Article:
Correlation between rostral dorsomedial prefrontal cortex activation by trauma-related words and subsequent response to cbt for ptsd

Daniel Weisholtz, David Silbersweig, Hong Pan, Marylene Cloitre, Joseph Ledoux, Emily Stern

Research output: Contribution to journalArticlepeer-review


Objective: Trauma-focused cognitive-behavioral therapy (CBT) is an important component of evidence-based treatment for posttraumatic stress disorder (PTSD), but the effi-cacy of treatment varies from individual to individual. It is hypothesized that some of this variability is derived from interindividual differences in the brain’s intrinsic response to trauma-related stimuli and in activity of executive functional regions. The authors sought to characterize these differences using functional MRI (fMRI) in patients about to un-dergo CBT for PTSD. Methods: Blood-oxygenation-level-dependent signal was measured in 12 individuals with PTSD related to sexual and/ or physical trauma while they read words with positive, neutral, and negative content. Some negative words had PTSD-related themes, while others did not. It was hypothesized that PTSD-related words would evoke emotional processes likely to be engaged by the CBT process and would be most likely to activate brain circuitry important for CBT success. Results: A group-level analysis showed that the rostral dorsomedial prefrontal cortex (rdmPFC) was activated to a greater degree in response to PTSD-related words compared with other word types. This activation was strongest among patients with the best CBT responses, particularly in the latter part of the task, when differences between individuals were most pronounced. Conclusions: The rdmPFC activation observed in this study may reflect the engagement of neural processes involved in introspection and self-reflection. CBT may be more effective for individuals with a greater ability to engage these processes.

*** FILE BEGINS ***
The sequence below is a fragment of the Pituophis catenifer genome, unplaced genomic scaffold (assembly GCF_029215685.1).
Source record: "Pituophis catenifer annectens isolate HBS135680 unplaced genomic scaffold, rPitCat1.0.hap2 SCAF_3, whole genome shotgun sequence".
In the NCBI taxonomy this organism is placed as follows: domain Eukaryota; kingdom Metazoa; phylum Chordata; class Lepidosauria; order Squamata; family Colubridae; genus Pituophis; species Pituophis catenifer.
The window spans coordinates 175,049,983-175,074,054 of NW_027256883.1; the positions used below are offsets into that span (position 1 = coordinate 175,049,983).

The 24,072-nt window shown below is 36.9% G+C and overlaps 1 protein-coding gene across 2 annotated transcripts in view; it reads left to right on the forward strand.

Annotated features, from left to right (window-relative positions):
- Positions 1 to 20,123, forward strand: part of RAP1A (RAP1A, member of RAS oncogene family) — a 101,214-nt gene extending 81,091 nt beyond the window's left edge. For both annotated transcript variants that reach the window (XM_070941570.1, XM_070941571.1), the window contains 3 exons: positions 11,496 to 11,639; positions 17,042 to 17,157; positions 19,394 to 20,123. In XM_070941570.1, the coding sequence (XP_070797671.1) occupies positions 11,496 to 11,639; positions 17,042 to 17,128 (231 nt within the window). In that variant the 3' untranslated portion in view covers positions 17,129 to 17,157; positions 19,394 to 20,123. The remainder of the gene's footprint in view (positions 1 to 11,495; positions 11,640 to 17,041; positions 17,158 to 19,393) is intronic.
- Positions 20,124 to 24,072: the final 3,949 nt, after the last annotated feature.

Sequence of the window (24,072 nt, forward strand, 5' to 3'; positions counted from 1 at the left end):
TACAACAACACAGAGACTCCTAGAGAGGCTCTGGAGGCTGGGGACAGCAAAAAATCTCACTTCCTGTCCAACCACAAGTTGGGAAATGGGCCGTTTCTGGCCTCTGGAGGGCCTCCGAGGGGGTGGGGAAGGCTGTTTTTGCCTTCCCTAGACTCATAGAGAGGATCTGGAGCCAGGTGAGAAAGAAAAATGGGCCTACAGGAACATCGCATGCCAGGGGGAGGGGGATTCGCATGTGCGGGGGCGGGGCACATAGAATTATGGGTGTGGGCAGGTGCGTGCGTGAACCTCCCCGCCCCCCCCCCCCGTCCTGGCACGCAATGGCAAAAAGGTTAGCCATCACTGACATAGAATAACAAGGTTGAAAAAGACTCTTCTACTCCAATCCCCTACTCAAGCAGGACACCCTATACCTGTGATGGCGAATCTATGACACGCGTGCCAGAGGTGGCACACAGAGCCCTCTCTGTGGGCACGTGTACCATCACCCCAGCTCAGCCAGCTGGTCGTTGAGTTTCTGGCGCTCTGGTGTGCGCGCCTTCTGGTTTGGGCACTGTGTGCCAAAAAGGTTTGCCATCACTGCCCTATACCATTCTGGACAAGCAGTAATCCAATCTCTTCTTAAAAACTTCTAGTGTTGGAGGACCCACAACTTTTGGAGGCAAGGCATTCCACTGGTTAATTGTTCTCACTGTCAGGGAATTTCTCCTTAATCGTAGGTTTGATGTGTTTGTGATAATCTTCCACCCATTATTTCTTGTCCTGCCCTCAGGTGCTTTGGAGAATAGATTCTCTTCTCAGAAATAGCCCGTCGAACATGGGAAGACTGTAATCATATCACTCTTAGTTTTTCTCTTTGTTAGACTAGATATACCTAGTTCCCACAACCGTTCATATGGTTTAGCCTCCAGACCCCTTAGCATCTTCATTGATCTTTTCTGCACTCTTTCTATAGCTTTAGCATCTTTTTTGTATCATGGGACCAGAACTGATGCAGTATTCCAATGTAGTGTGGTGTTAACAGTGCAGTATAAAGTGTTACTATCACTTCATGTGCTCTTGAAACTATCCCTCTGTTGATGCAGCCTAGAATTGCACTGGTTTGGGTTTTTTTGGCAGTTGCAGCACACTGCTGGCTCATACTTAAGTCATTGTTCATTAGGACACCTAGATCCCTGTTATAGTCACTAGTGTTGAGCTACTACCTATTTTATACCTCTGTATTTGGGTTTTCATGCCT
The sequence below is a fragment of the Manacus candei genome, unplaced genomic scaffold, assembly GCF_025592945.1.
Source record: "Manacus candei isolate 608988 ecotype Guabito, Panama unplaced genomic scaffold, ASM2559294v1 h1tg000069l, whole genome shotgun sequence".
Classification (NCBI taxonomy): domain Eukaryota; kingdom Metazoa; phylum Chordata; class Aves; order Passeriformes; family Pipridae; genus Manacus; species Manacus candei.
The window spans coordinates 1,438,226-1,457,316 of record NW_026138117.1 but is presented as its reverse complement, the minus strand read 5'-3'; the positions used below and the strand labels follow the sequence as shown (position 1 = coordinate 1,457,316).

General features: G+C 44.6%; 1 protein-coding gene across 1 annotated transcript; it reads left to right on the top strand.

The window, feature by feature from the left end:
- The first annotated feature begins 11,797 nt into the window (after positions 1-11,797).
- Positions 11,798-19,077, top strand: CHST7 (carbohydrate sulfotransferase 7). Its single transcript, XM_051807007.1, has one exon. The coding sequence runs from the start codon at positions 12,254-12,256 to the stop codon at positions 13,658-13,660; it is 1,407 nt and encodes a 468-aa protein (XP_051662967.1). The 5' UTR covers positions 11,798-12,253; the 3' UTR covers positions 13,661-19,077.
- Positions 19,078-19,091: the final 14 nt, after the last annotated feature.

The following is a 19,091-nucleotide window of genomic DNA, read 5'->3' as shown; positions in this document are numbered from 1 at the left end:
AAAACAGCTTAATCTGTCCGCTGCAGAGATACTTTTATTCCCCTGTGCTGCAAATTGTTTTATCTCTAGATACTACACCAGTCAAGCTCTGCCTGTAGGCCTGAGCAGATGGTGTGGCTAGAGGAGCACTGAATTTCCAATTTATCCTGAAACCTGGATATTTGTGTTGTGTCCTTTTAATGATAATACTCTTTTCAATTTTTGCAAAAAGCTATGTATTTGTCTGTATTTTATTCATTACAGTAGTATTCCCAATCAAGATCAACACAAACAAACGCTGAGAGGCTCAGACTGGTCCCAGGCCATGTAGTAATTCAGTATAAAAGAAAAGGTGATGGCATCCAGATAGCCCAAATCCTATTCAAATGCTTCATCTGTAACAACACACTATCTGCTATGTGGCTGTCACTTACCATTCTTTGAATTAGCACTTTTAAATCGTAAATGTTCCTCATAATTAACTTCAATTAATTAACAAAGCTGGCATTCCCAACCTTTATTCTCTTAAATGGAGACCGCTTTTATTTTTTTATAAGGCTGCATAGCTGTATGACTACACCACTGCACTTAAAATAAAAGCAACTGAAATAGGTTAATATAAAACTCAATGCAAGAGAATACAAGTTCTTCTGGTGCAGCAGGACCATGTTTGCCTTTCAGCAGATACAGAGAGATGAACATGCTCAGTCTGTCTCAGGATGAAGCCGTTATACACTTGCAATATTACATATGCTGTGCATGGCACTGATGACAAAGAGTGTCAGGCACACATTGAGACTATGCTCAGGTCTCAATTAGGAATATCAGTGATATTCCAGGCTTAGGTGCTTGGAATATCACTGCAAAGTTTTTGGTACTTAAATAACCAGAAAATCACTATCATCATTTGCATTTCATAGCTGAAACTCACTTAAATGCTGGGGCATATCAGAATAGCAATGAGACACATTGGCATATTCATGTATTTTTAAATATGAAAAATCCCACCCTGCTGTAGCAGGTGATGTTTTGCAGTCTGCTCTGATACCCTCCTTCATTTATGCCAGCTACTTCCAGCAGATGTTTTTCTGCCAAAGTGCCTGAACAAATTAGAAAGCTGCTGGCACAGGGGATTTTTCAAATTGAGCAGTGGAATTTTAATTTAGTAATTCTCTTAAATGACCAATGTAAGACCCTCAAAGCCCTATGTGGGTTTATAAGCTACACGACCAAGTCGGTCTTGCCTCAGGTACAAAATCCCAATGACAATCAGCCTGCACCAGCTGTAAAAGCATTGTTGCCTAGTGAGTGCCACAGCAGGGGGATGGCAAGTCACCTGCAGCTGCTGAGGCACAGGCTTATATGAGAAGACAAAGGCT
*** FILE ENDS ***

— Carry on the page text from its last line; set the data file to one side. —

Original languageEnglish (US)
Pages (from-to)116-123
Number of pages8
JournalJournal of Neuropsychiatry and Clinical Neurosciences
Issue number2
StatePublished - Mar 1 2021

ASJC Scopus subject areas

  • Clinical Neurology
  • Psychiatry and Mental health


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